|Year : 2020 | Volume
| Issue : 3 | Page : 118-121
Comparison of outcome between patients receiving general anesthesia combined with continuous epidural anesthesia and patients receiving general anesthesia combined with intermittent epidural anesthesia
Hamzah Hamzah, I Nyoman Yesua Darma Surya Bratha, Christrijogo Sumartono, Arie Utariani, Bambang Pujo Semedi, Yoppie Prim Avidar
Department of Anesthesiology and Intensive Therapy, Faculty of Medicine, Universitas Airlangga, Dr. Soetomo Hospital, Surabaya, Indonesia
|Date of Submission||03-Mar-2020|
|Date of Decision||18-Mar-2020|
|Date of Acceptance||19-Mar-2020|
|Date of Web Publication||18-Jul-2020|
Dr. Hamzah Hamzah
Jalan Mayjend Prof. Dr. Moestopo No. 6-8, Surabaya
Source of Support: None, Conflict of Interest: None
Background: The use of combined anesthesia including general and epidural anesthesia has been known to have better outcomes than the use of general anesthesia alone. The combination technique results in fewer complications and lower mortality rates, in addition to better control of pain. This study aims to analyze the outcomes of patients receiving a combination of general and continuous epidural anesthesia (GA-CEA) compared to patients receiving a combination of general and intermittent epidural anesthesia (GA-IEA). Patients and Methods: Thirty patients undergoing hysterectomy were randomly divided into two groups: those receiving a combination of GA-CEA and those receiving a combination of GA-IEA. After the surgery, patients were assessed for their pain levels, physical performances (using the Seven-Level Mobilization Scale), mortality, and morbidities. Results: There were neither mortalities nor morbidities observed among participants in both groups. The pain levels and physical performance between the two groups showed no statistical difference on days 1, 3, and 7. GA-CEA group required fewer doses of epidural analgesia compared to the GA-IEA group (14.53 mL vs. 19.47 mL, P < 0.001). Conclusion: Overall, there was no difference between GA-CEA and GA-IEA techniques on mortality, morbidities, pain levels, and physical performance. However, the GA-CEA technique did require a fewer dose of analgesic.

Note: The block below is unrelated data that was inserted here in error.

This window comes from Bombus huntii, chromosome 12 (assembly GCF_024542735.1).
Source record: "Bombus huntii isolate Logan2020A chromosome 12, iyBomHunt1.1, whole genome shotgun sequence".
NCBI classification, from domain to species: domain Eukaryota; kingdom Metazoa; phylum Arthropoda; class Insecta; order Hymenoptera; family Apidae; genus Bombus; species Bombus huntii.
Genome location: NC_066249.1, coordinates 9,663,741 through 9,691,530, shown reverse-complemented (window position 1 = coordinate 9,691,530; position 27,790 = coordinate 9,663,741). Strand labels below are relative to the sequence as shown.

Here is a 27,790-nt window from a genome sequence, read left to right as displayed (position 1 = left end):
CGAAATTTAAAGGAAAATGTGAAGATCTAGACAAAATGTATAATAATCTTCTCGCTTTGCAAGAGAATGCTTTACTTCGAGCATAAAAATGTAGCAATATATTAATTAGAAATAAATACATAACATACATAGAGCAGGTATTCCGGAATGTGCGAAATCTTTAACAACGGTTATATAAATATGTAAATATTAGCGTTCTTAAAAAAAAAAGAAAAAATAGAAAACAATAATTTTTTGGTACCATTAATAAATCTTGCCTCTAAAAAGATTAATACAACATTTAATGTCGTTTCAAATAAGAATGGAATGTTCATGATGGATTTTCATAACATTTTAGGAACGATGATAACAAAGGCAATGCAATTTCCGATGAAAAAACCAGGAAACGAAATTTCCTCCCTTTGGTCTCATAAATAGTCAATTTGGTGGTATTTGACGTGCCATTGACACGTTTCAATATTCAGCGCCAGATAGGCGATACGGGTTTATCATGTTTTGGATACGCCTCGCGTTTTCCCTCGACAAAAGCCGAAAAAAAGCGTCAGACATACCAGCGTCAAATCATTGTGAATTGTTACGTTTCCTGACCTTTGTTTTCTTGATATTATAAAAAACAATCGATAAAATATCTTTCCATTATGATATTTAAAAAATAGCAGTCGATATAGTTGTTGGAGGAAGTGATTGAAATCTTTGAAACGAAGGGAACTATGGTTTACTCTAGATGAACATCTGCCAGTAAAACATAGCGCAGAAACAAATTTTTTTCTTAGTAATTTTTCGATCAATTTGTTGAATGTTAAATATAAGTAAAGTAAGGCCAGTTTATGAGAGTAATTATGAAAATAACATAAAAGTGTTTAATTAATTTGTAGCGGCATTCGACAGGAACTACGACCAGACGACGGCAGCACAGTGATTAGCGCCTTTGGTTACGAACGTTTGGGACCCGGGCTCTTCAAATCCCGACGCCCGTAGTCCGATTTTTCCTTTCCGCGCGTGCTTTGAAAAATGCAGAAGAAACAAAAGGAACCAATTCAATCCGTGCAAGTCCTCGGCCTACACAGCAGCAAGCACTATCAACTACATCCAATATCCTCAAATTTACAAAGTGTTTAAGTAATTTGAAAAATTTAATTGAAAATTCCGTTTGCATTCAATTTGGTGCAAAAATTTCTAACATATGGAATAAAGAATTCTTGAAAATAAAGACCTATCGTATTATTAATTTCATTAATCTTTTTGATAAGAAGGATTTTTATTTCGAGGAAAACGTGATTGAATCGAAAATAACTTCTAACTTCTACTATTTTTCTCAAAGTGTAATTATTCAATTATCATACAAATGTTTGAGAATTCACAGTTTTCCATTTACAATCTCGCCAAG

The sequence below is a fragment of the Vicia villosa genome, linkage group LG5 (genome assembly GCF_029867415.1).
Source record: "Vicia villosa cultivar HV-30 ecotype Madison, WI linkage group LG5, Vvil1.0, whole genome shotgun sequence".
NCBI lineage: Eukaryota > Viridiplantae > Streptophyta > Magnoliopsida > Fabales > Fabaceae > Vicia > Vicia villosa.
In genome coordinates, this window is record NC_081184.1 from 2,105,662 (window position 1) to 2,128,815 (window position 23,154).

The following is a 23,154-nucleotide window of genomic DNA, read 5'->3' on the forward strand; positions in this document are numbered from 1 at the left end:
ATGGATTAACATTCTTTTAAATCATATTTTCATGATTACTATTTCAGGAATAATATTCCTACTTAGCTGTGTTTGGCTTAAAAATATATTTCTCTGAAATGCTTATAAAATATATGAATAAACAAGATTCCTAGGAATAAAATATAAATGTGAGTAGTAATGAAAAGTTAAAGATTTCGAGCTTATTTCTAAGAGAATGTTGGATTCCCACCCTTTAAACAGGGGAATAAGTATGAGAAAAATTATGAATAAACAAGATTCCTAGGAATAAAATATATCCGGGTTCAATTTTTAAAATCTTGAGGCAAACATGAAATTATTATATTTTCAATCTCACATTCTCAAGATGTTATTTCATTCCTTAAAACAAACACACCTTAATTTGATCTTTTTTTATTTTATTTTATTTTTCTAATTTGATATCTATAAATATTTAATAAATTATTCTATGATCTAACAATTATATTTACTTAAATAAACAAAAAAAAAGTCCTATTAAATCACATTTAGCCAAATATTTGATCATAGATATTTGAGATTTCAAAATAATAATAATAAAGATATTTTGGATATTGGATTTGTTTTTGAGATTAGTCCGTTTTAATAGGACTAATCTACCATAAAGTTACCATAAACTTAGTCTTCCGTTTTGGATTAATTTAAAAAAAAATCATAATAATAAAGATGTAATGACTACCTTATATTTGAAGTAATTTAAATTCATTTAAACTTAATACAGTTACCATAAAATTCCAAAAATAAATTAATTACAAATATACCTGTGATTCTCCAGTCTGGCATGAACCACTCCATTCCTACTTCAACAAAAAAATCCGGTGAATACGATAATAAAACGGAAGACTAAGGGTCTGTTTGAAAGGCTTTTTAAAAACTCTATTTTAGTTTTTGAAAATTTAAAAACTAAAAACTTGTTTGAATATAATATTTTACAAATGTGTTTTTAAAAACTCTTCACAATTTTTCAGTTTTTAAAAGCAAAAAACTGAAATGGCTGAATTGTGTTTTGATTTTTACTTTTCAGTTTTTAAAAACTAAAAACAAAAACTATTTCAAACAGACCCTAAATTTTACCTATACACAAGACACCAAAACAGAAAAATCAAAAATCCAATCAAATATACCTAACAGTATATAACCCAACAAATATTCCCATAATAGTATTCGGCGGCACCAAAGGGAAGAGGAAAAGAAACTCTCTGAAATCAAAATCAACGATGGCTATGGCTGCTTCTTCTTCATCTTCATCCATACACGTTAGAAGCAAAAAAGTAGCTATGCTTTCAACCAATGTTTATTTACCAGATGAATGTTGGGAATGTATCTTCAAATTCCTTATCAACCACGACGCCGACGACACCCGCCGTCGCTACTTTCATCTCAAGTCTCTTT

Keywords: Combination anesthesia, continuous epidural, epidural anesthesia, general anesthesia, intermittent epidural
|How to cite this article:|
Hamzah H, Darma Surya Bratha I N, Sumartono C, Utariani A, Semedi BP, Avidar YP. Comparison of outcome between patients receiving general anesthesia combined with continuous epidural anesthesia and patients receiving general anesthesia combined with intermittent epidural anesthesia. Bali J Anaesthesiol 2020;4:118-21
|How to cite this URL:|
Hamzah H, Darma Surya Bratha I N, Sumartono C, Utariani A, Semedi BP, Avidar YP. Comparison of outcome between patients receiving general anesthesia combined with continuous epidural anesthesia and patients receiving general anesthesia combined with intermittent epidural anesthesia. Bali J Anaesthesiol [serial online] 2020 [cited 2020 Aug 6];4:118-21. Available from: http://www.bjoaonline.com/text.asp?2020/4/3/118/290083
| Introduction|| |
Anesthesia techniques are generally divided into general and regional anesthesia. Majorities of surgical procedures can be performed using either technique. Recent studies reported that general anesthesia is associated with higher mortality and morbidity. Patients undergoing general anesthesia lose consciousness, which causes the central nervous system to produce more global hemodynamic and metabolic disturbances., A combination of regional and general anesthesia, such as epidural and general anesthesia combination, has a lower mortality rate, better control of pain, and fewer complications compared to general anesthesia alone in several types of surgery.,,,,